South Korean ECA backs $2 billion coal company bailout

The South Korean government is backing a $2 billion bailout of the country’s biggest coal plant manufacturer, despite promises to end coal financing. State-owned Korea Development Bank (KDB) and the Export-Import Bank of Korea, the country’s export credit agency, have agreed the package of emergency loans for Doosan Heavy Industries & Construction over the last month.

https://www.climatechangenews.com/2020/05/06/south-korean-government-backs-2-bil...


European Commission approves €903 million Belgian trade credit reinsurance scheme

(Europa, Brussels, 18 May 2020) The European Commission has approved, under EU State aid rules, a €903 million Belgian reinsurance scheme to support the trade credit insurance market in the context of the coronavirus outbreak. Trade credit insurance protects companies supplying goods and services against the risk of non-payment by their clients. Given the economic impact of the coronavirus outbreak, the risk of insurers not being willing to maintain their insurance coverage has become higher. The Belgian reinsurance scheme, with a total budget of €903 million, ensures that trade credit insurance continues to be available to all companies, avoiding the need for buyers of goods or services to pay in advance, therefore reducing their immediate liquidity needs.

https://ec.europa.eu/commission/presscorner/detail/en/MEX_20_900


Fiat Chrysler in talks for $6.8 billion SACE guaranteed loan

(Reuters, Milan, 15 May 2020)) Fiat Chrysler is in talks with Intesa Sanpaolo (ISP.MI) over a 6.3 billion euro ($6.8 billion) loan backed by Italian ECA SACE to help the automaker weather the coronavirus crisis. Fiat Chrysler (FCA) has gradually restarted its operations in Italy since the end of April. The crisis erased demand for new vehicles and pushed manufacturers to halt most production, burning cash. The loan, which is part of emergency liquidity measures the government is making available to Italy’s businesses, must be approved by Intesa Sanpaolo’s board, the source said. FCA, Intesa and SACE declined to comment. FCA and Peugeot owner PSA (PEUP.PA), which have struck a binding merger agreement to create the world’s fourth largest carmaker, earlier this week scrapped their planned ordinary dividends on 2019 results, worth 1.1 billion euros each, due to the COVID-19 pandemic. SACE approved state guarantees covering 80% of the bank loan after the loan was approved by Italy’s biggest retail bank Intesa Sanpaplo.

https://www.reuters.com/article/us-health-coronavirus-fca-loan-idUSKBN22R1YL


Volvo signs EKN guaranteed US$1.1 billion credit facility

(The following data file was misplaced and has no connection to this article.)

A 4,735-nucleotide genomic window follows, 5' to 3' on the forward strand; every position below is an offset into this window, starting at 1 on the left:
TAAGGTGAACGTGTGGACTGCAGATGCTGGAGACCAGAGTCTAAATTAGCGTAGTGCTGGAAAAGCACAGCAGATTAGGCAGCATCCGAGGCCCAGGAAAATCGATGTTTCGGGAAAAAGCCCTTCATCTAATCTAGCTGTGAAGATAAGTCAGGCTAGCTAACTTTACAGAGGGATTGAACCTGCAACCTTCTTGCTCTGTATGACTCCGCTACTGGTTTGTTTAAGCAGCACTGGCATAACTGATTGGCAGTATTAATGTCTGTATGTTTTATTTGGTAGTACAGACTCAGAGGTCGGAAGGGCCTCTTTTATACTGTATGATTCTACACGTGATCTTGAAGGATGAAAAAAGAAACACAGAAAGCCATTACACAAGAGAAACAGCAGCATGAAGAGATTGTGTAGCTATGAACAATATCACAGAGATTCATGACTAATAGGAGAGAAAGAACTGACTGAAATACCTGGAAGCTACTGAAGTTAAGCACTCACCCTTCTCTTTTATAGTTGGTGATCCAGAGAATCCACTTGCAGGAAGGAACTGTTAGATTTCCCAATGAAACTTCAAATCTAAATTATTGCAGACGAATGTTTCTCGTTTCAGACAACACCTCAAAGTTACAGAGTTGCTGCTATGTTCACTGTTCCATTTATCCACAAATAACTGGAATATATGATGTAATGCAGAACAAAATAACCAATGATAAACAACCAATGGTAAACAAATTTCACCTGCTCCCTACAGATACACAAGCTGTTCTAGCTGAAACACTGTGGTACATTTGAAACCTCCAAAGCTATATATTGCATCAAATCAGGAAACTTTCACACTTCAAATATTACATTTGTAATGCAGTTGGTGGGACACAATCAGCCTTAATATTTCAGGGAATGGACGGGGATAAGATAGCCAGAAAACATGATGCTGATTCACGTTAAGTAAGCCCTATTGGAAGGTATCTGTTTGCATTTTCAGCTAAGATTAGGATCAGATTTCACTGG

(Automotive World, London, 20 May 2020) Volvo has signed a new 2-year US$1.1 B revolving credit facility with a 1-year extension option with a group of Nordic banks (DNB, Nordea, SEB and Swedbank (coordinator)) as well as a new 2-year US$424 M credit facility with a 1-year extension option with the Swedish Export Credit Corporation (SEK). Both facilities are partly guaranteed by the Swedish Export Credit Agency (EKN) as they utilize the new working capital credit guarantee set up as a response to the Covid-19 pandemic.

https://www.automotiveworld.com/news-releases/volvo-cars-signs-sek-10666m-revolv...


The Coal Policy Tool: A Tool for Quitting Coal

(Bank Track, Paris, 6 May 2020) Reclaim Finance has published the most accurate analysis tool ever released regarding policies adopted by French financial players in the coal sector. The aim is twofold: to facilitate the comparison between policies on the same public criteria and to allow clients, media and other stakeholders to assess the gap between existing practices and the objective of limiting global warming to 1.5°C. At the moment, only five French financial players have a robust coal phase-out policy. At least 40 French financial institutions, which belong to 25 financial groups, now have policies restricting their financial services to the thermal coal sector. These numbers are expected to increase following the commitment made in July 2019 by the Paris financial centre that all French financial players must adopt a coal phase-out policy by mid-2020.

https://mailchi.mp/banktrack/the-coal-policy-tool-a-tool-for-quitting-coal?e=a1e...


What's New April 2020

"What's New!" is a periodic update to keep you informed of the latest on the ECA Watch website. What's New! features a wide range of materials related to the reform of Export Credit Agencies (ECAs) including NGO publications and releases, news articles, commentaries and announcements about the policies and practices of ECAs and ECA-financed projects world-wide.